There should be a 'FSR Display' on the HMI you are using to monitor and control the turbine. That display has bargraphs of the various FSRs and you can visually see which FSR is in control.

TTRX is a calculated value that uses some array values and the CPR (Compressor Pressure Ratio) or CPD (Compressor Pressure-Discharge) value to arrive at TTRX--which is the absolute maximum allowable turbine exhaust temperature for any given operating condition. When the unit is operating at Base Load, TTRX is used to determine FSRT, and it is the lowest FSR input value to the MIN SEL block. When operating at Base Load the turbine control is being told to put as much fuel as possible into the unit while still protecting the hot gas path parts and the exhaust diffuser to produce as much torque as possible to produce as much electrical power as possible. And the exhaust temperature reference, TTRX, becomes the limit for the amount of fuel being admitted to the turbine. The Mark* compares TTXM (Turbine Temperature-Exhaust, Median (actually it's an average exhaust temperature)) and TTRX and controls the amount of fuel to make TTXM equal to TTRX.

During part-load operation when the IGVs are being used for either IGV Exhaust Temperature Control OR for DLN combustor air control the IGVs are closed to maximize exhaust temperature--up to TTRX. Maximizing exhaust temperature for units which exhaust into a HRSG (Heat Recovery Steam Generator; a "boiler") maximizes steam production at Part Load conditions which increases the overall plant thermal efficiency (a lower plant heat rate). TTRX sets the limit on exhaust temperature--so TTRX is used to derive the maximum amount the IGVs can be closed during part load operation to prevent TTXM from exceeding TTRX.

When the turbine has DLN combustors the IGVs are used to control the amount of air flowing into the combustors--BUT, that's NOT done by measuring air flow. GE knows, from decades of operating data and experimentation, how much air is flowing for given IGV angles. And, what they do is they modulate the IGVs to control air flow to maintain flame stability--and they do that by keeping the IGVs closed as much as possible. And the effect of closing the IGVs is to maximize exhaust temperature--but TTRX sets the maximum limit on exhaust temperature. So, TTRX is used to derive the IGV angle at Part Load, just like during IGV Exhaust Temperature Control.

(By the way, keeping the IGVs closed as much as possible during Part Load operation decreases turbine thermal efficiency (increases the turbine heat rate)--but if the unit exhausts into a HRSG that's good for the overall plant heat rate and steam production. And for units with DLN combustors, it's absolutely necessary to maintain flame stability.)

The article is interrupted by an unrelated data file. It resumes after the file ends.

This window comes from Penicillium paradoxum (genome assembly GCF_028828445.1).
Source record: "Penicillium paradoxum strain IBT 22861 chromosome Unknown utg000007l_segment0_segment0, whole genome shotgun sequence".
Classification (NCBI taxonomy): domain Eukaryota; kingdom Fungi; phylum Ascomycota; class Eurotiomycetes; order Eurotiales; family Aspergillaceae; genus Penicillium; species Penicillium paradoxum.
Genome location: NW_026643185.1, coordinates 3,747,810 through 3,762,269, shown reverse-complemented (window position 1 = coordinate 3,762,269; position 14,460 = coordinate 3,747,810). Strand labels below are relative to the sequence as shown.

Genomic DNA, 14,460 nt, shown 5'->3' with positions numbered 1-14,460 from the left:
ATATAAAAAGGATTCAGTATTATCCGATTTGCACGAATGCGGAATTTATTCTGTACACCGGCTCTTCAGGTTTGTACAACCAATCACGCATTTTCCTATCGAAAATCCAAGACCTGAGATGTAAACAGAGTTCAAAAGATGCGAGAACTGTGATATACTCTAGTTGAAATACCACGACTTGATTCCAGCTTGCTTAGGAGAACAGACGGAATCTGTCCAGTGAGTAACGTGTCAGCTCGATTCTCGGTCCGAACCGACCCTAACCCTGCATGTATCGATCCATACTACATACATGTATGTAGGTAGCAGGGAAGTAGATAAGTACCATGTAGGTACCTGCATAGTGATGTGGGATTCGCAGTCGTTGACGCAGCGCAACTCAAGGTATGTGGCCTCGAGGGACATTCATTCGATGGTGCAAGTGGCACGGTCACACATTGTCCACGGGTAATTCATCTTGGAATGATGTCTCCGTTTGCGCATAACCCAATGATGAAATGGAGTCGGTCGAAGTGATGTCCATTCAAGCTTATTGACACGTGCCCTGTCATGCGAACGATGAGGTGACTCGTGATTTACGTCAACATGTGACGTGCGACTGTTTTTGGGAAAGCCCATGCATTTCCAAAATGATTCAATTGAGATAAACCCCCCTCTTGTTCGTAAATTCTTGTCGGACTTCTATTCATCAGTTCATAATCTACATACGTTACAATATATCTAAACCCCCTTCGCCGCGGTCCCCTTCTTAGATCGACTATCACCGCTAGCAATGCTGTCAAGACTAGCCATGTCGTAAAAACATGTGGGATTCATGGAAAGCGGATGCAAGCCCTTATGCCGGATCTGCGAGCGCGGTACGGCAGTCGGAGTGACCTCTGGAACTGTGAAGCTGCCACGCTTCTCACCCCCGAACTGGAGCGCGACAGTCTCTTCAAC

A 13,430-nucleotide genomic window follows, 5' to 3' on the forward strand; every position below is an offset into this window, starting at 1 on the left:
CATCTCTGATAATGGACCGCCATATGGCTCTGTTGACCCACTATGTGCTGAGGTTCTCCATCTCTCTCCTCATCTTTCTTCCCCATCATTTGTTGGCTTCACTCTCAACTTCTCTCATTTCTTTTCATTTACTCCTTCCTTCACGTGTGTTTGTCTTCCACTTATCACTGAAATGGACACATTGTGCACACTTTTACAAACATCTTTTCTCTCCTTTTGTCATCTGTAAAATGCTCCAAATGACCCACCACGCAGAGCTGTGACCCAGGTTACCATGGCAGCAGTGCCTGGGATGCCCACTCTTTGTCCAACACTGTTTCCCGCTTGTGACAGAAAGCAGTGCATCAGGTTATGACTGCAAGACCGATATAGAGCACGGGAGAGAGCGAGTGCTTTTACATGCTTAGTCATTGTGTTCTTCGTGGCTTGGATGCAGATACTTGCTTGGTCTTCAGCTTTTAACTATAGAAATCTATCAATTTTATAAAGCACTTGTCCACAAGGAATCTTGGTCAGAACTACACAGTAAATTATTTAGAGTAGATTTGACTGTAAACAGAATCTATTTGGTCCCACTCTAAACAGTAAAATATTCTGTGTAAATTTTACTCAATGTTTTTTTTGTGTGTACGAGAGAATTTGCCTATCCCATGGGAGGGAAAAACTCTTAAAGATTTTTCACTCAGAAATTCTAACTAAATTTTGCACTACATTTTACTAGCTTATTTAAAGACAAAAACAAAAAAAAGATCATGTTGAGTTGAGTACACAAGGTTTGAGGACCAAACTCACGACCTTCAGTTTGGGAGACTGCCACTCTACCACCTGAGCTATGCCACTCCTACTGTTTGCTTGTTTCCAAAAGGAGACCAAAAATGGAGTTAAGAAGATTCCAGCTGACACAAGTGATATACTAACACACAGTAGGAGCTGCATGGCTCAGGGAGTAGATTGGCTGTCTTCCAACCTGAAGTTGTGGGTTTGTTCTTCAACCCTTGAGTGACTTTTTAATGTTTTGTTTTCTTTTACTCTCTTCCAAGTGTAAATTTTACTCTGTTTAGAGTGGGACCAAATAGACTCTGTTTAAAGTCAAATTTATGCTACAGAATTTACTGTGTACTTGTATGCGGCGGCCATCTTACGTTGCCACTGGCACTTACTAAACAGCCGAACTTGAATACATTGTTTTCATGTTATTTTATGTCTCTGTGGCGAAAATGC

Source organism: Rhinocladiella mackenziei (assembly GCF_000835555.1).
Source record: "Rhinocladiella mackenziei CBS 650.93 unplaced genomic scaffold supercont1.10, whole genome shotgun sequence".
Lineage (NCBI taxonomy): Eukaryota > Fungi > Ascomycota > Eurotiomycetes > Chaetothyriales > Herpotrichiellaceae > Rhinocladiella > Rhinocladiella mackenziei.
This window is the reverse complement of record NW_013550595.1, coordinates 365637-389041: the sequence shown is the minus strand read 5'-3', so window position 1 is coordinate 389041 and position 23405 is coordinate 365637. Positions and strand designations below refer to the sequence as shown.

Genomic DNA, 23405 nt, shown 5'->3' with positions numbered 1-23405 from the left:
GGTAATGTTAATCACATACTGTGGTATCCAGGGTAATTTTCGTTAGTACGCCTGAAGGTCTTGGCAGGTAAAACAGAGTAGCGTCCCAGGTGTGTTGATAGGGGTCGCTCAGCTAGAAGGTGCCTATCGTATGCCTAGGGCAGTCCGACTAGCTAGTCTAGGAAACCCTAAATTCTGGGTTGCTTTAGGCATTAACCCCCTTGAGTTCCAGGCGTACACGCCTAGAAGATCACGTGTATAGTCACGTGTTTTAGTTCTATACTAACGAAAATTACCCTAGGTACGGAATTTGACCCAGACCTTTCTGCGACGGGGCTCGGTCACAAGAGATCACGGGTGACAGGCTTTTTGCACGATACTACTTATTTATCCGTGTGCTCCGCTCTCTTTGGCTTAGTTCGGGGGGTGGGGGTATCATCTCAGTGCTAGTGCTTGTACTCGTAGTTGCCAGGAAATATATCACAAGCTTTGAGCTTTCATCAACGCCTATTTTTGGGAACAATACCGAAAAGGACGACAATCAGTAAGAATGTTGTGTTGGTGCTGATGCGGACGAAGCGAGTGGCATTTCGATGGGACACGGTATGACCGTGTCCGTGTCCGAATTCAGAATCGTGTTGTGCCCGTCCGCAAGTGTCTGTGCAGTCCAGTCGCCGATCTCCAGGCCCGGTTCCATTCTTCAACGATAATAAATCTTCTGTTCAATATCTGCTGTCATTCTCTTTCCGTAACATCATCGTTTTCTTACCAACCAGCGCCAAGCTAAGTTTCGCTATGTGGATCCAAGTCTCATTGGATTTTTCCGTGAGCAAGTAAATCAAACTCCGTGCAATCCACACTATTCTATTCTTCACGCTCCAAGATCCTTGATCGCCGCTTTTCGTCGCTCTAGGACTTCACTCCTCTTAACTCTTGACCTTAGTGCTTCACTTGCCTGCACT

Droop speed control is at the heart of everything Part Load--including IGV position. It's a very misunderstood--but very simple and VERY powerful--universal control method for almost EVERY synchronous generator's prime mover (steam turbine; reciprocating engine; combustion (gas) turbine; hydro turbine; etc.). It's NOT a generator function--it's a prime mover function. For GE-design heavy duty gas turbines synchronized to a grid with other generators and their prime movers the unit is loaded and unloaded using Droop Speed Control and FSRN (even when Pre-Selected Load Control is being used, or when a DCS or other control system is providing a load reference to the Mark*.)

The last thing I can think of is that TTRX is actually the MINIMUM SELECTed value of TTRXP and TTRXS. Under normal conditions, TTRXP is always the lower of the two, and the turbine is designed to operate on TTRXP (CPR- or CPD-biased exhaust temperature control). TTRXS is a back-up exhaust temperature control that is meant to be used in the event that CPR or CPD isn't working--BUT, for DLN combustor-equipped machines they MUST have CPR (or CPD) feedback or they will be tripped by the turbine control system. The problem here is that if TTRXS isn't properly configured, or if there are problems with CPD transmitter inputs or AFPAP (Air Flow Pressure-Atmospheric Pressure) transmitter inputs then TTRXS can be less than TTRXP and this will artificially limit the amount of power the turbine being produced. (If you ever see the Process Alarm "Back-up Exhaust Temperature Control Active" or something similar, that's trying to tell the operator to tell the technician that something is amiss with the CPD or AFPAP and the unit is operating on TTRXS instead of TTRXP, and the problem should be corrected as soon as possible.)

Hope this helps!

In the Operations & Service Manual provided with the turbine you should be able to find some very generic and high-level overviews of the turbine control and protection schemes that should help enhance your basic understanding of GE heavy duty gas turbine control and philosophy. It's always best to have a read of those documents in the Manual to get the basics of turbine control and protection.